Are you a Forklift or a Weight?

Are you a Forklift or a Weight?

I’m often sent negative critical emails from people and today was just another one of those days. I sent out an email request for support to SikhNet users that use the Khalsa.com email service. The person’s response was asking why SikhNet needs money…that we have more than enough money….and asking what my salary is…and that SikhNet has a false agenda to promote 3HO. I really took it as an excuse that the person just didn’t want to give anything to support SikhNet and was coming up with excuses to justify it to himself.

I had just posted an old video on the SikhNet facebook page about  remembering God’s gift to you in each moment. That when you remember God all the time you see everything as Guru’s prashad…Guru’s Gift. Even the hardships and the challenges which can teach us a lot.

Obviously Guru has gifted me with many blessings and that includes having to deal with many negative people. It’s hard most of the times because so many people who call themselves Sikhs behave in such a harsh and negative way that I wonder how they have lost their way. Guru Nanak was the one who talked about unity…oneness….seeing God in everyone and everything..kindness…compassion and acceptance of all. Yet we find ourselves constantly dividing not only ourselves in the Sikh community but attacking other religious paths. I have definitely noticed the Hindu-phobia and hate which has just propagated more hate. We have to break this cycle.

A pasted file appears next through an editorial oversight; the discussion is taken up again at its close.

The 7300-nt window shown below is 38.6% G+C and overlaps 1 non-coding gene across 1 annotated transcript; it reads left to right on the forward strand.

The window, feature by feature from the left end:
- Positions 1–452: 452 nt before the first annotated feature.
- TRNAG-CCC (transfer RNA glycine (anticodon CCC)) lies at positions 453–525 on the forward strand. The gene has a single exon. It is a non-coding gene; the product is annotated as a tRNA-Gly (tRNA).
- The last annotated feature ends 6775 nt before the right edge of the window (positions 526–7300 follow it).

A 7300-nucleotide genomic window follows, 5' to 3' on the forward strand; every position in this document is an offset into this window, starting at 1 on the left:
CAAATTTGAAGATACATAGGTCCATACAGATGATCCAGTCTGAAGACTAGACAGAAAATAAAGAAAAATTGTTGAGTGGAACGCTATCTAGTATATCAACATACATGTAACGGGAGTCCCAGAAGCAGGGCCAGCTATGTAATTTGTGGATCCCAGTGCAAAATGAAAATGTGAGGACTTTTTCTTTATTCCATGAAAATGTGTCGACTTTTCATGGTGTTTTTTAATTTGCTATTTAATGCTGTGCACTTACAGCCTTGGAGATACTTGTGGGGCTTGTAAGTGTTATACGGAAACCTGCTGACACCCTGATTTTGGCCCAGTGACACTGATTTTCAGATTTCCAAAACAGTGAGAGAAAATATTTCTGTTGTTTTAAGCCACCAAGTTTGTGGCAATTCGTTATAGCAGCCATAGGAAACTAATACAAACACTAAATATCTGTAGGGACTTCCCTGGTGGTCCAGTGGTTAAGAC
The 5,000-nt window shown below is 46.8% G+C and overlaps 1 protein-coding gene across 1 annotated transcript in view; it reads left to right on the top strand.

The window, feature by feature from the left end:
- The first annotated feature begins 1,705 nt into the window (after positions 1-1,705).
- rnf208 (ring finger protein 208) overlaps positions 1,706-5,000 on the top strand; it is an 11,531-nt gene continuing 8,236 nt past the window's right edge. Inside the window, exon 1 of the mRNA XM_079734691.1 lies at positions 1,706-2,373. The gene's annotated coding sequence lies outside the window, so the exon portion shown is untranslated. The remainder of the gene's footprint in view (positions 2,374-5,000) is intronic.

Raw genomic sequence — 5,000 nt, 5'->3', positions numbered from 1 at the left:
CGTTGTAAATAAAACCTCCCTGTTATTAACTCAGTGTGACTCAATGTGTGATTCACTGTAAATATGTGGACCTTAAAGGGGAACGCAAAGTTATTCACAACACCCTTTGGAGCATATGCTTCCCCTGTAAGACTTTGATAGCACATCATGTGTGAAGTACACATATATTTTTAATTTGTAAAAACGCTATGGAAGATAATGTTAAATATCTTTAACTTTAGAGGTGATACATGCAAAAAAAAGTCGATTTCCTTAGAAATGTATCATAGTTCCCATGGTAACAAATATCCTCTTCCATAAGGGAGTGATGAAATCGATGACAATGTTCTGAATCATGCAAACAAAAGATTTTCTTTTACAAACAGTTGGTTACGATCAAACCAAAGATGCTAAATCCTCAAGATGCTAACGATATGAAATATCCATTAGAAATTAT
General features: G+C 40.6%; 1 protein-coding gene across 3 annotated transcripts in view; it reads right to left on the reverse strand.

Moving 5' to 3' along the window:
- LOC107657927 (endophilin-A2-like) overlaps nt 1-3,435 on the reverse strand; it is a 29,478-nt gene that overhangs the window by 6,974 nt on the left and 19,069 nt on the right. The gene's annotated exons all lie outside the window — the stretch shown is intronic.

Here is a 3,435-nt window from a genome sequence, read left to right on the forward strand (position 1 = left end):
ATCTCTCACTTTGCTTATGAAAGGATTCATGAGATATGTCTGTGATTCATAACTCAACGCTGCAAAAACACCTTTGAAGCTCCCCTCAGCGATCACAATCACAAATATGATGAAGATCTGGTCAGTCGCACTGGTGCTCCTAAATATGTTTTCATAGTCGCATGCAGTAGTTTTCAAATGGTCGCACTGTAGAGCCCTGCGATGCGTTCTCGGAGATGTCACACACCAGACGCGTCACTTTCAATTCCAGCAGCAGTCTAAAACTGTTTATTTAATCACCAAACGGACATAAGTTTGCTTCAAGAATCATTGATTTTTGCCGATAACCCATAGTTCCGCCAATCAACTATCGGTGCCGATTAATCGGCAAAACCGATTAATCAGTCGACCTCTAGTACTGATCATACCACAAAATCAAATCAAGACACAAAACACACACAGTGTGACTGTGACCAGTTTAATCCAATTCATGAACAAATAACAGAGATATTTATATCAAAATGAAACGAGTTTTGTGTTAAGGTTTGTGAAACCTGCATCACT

What I see is that Sikhs are always the "Victims" and reactive. So rather than focusing on positive action to inspire and uplift people we are constantly "fighting" against so called unjust or wrong doings by people within the Sikh community and elsewhere. Sure there are some situations that require our attention, but most often we appear to be "trained" to be reactive. We rarely hear positive stories. It’s always something about how someone has done something wrong. This mindset is what makes people look for fault in others and judge others rather than find commonality. Some people make it their self righteous mission to "save sikhi" from all the wrong doers. I always smile when I think about an older blog called "Sikh Problems" which posted critical/negative things. What about "Sikh Solutions" blog? There are many other people like this who like to post negative things about Sikh stuff online, and in their minds they are helping and doing something good. This kind of action doesn’t create unity and acceptance. 

I know I have ranted a lot about this topic over the years. It’s just one of those things that is ever present and I have to deal with so much that hopefully my talking about it makes people open up a little bit and change their way of thinking. At least if we can be a little more conscious that is a huge start. I have heard about Sikhs in England and Canada actually physically attacking people because they feel that someone is doing something "wrong" or disrespecting the Guru. It’s so absurd! Definitely not the Sikhi that I practice.

I was raised in Sikhi in a very open and positive way by my parents and through the many years of SSS Harbhajan Singh Khalsa sharing about the Sikh lifestyle and being spiritual people. He used to always use the metaphor that we all need to be like a lighthouse or a fork lift (one of those machine that slide under boxes and heavy stuff and raise it up). We all have the capacity to be forklifts and lighthouses in our own way. Rather than be reactive and negative we can focus on positive change by lifting each other up. Each of us have a choice to focus on pain and negative things or we can be proactive and focus on the things that make our lives positive and joyful. It’s a simple choice of how we use our life energy.